Bank predicts BSkyB connected TV surge
Investors already benefitting from BSkyB’s buy back scheme should be further buoyed by a major report from investment banker Morgan Stanley, which gives the pay-TV broadcaster a share-price target of 827p (Oct 3 price is 751p), and this target is well ahead of the 776p high-point of the past 52 weeks. The bank also highlights three key new areas of revenue growth for Sky.
The bank’s sentiment has also been improved by a slew of positive news stories over the past month or so, not least securing the English Premier League TV rights for the next three seasons (starting 2013), and a couple of extremely satisfactory regulatory investigations, a price rise that hasn’t caused too many anxieties and the decision that BSkyB is a “fit and proper” operation to hold broadcasting licences.
Moreover, the bank’s view is that BSkyB is “recession resilient” and capable of organic revenue growth with just 32 per cent of its subscribers taking Sky’s ‘triple play’ offering. There are also three new “high margin” revenue streams in the shape of retail to non-Sky customers (NOW TV), wholesale content on an OTT basis, and its new (July 27) Parthenon content distribution arm. Indeed, this Parthenon deal ties in nicely with Sky’s significantly increased spend on its own original content.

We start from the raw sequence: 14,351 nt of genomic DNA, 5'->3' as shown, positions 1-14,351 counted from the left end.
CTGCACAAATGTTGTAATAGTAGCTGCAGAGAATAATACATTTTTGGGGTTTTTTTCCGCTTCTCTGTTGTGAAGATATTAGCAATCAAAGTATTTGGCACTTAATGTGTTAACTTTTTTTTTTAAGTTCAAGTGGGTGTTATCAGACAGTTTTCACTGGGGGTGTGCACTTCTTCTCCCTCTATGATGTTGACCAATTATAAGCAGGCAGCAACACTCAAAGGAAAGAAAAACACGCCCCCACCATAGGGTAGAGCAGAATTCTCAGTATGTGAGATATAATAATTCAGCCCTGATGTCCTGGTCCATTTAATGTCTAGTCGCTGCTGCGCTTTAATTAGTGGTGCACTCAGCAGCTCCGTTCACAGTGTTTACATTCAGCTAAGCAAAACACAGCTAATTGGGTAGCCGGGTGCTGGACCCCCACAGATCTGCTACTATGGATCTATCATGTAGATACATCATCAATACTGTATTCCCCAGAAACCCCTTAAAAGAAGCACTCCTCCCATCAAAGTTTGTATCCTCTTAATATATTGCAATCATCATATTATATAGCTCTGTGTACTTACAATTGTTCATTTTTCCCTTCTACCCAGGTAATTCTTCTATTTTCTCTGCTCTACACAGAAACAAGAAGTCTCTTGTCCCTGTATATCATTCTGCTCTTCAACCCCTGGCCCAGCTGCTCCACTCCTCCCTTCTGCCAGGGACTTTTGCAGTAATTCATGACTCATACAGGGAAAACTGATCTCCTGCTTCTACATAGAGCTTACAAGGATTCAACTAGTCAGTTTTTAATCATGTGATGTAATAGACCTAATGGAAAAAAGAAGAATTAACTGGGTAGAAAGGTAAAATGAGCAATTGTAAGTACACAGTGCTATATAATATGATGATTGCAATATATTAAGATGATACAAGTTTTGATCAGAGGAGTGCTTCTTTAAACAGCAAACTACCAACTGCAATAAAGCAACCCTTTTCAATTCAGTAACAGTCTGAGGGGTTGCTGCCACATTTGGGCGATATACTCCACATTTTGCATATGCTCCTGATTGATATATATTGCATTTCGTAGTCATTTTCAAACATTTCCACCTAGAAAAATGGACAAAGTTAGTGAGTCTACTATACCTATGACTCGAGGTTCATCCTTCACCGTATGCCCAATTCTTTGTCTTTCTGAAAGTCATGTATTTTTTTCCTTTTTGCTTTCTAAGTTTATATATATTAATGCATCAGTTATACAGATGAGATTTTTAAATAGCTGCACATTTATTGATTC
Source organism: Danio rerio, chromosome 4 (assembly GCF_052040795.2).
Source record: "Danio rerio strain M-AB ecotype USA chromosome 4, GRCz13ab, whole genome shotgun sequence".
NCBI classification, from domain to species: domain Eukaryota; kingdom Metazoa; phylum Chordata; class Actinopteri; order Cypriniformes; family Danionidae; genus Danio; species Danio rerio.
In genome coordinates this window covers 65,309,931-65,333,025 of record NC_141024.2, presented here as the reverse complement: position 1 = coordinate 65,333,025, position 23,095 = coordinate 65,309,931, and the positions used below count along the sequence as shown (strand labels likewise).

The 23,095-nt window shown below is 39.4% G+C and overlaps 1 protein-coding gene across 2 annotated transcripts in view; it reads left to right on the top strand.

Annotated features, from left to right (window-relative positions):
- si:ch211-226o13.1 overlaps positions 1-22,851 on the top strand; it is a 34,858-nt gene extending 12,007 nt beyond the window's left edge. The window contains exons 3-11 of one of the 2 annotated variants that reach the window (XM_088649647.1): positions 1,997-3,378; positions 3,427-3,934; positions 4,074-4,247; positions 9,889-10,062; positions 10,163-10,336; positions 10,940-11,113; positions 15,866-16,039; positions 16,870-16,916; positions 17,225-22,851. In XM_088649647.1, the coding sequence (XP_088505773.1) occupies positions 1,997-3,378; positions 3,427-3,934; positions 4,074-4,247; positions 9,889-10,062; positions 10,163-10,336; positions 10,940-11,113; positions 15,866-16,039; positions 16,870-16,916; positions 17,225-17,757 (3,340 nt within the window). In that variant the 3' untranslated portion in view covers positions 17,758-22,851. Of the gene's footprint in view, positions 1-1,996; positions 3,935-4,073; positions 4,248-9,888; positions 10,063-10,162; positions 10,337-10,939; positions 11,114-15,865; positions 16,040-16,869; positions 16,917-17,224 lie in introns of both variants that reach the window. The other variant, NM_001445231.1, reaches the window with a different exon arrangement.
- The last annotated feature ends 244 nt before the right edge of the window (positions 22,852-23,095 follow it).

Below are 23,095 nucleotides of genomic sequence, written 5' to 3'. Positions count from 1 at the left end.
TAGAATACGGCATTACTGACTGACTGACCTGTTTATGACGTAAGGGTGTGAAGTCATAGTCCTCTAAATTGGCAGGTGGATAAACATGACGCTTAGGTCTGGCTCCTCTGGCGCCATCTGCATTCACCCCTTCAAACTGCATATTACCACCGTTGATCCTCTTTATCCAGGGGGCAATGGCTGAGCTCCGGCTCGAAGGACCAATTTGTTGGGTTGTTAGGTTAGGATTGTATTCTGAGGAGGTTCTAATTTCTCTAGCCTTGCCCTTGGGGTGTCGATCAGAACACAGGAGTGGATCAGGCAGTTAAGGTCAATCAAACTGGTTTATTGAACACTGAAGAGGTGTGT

These new areas on revenue growth are appealing, says the bank: “(i) The advent of a new connected TV market through YouView and the launch of BSkyB’s NowTV subscription-free OTT offering allow it for the first time to use its quasi-fixed cost base of programming in the Freeview market. Over time this potentially will allow it to access the 10 million homes presently using Freeview as their primary set (assuming these shift to YouView). This is a £46 million incremental revenue opportunity at high margin by FY2016 on our numbers. (ii) Sky’s wholesale deal with Talk Talk TV shows there is a similar opportunity in wholesale delivered OTT – we have another £48 million of high margin revenues by FY2016 here. (iii) Sky’s expanded own content effort – it is spending £600 million on UK generated programming by 2014 – gives it an opportunity to generate third party sales.”